• stone turtle from Malaysian director, screenwriter and producer WOO Ming Jin is spellbinding island folk horror. Stone Turtle won the FIPRESCI award at the Locarno Film Festival in 2022.

The foreground highlights genre favorites and movie attractions of the year.

  • World War III by director Houman SEYEDI will premiere in Southeast Asia after winning the Orizzonti Award for Best Actor and the Orizzonti Award for Best Film at the 79th Venice International Film Festival. The movie was also
    selected as the Iranian entry for Best International Feature Film at the 95th Academy Awards.
  • First in Southeast Asia, the abandoned was directed and co-written by TSENG Ying-Ting and stars Golden Horse Award winner Ethan Ruan and Golden Horse Award nominee Janine Chang in this dynamic crime thriller.
  • Nocebo from Irish filmmaker Lorcan FINNEGAN is an Irish-Filipino psychological thriller starring Eva Green, Mark Strong and Filipino actress Chai Fonacier. Nocebo will premiere in Singapore.
  • The fifth thoracic vertebra is the feature debut of South Korean director PARK Syeyoung. A quirky, melancholic body horror that mixes genre kicks with playful formalism as it follows the life of a fungus that lives in a mattress. The film won 3 awards at the 26th Bucheon International Fantastic Film Festival, including the Korean Fantastic Audience Award, and will premiere in Southeast Asia at SGIFF.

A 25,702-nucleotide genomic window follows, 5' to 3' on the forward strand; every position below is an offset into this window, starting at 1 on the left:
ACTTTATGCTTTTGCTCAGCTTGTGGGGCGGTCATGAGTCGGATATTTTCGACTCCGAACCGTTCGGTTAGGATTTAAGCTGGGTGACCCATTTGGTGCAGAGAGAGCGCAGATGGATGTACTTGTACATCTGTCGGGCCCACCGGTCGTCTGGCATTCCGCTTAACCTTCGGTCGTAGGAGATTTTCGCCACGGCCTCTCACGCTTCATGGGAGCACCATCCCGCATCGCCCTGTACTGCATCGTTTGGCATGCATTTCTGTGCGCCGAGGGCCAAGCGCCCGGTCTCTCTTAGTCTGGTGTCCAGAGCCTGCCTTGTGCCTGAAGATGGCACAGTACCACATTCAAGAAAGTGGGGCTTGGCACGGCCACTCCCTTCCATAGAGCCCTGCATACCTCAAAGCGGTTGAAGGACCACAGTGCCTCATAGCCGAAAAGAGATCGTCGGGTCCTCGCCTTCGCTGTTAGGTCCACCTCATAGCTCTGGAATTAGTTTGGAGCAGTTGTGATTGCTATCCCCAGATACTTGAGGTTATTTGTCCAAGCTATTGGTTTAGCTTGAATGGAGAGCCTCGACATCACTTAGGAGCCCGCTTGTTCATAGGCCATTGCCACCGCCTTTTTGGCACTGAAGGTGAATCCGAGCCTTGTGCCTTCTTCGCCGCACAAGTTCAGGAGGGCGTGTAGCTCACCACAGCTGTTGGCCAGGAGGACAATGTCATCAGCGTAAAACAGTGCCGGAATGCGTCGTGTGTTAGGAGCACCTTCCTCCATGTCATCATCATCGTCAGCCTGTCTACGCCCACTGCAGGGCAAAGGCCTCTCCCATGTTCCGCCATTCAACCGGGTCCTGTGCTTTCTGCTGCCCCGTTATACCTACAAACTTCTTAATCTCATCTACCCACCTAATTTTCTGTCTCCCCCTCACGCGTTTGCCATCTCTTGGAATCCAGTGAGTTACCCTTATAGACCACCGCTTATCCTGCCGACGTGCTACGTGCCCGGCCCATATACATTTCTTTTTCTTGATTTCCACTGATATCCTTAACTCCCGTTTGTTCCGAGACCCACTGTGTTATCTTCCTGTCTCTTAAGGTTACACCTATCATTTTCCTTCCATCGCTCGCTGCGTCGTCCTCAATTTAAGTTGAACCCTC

The fifth thoracic vertebra

Undercurrent charts exciting directions and bold expressions in today’s cinema, asserting imaginative treatments of the moving image.

  • All the things you leave behind by Thai filmmaker Chanasorn CHAIKITIPORN and The Unburied Sounds of a Troubled Horizon by Vietnamese filmmaker Tuan Andrew NGUYEN will both make their Asian premieres at SGIFF. Both are politically charged films that take a localized look at the lasting impact of war.
  • Not identified is a hilarious, moving, and whimsical piece of speculative fiction that tackles the idea of ​​belonging by Korean-Canadian filmmaker Jude CHUN and Eventide is a one-shot landscape short film by Los Angeles-based visual artist Sharon LOCKHART that experiments with the sound richness and visual resources of the night to evoke both wonder and mourning.
  • De Humani Corporis Fabrica is an immersive and visceral journey through the structures and pathologies of the human and medical body in the 21st century. Collaboration between anthropologists and visual artists Véréna PARAVEL and Lucien CASTAING-TAYLOR, De Humani Corporis Fabrica was created in Cannes in the Directors’ Fortnight section.

Point of view
Standpoint presents new international works that present strong attitudes of personal, social and political consequences.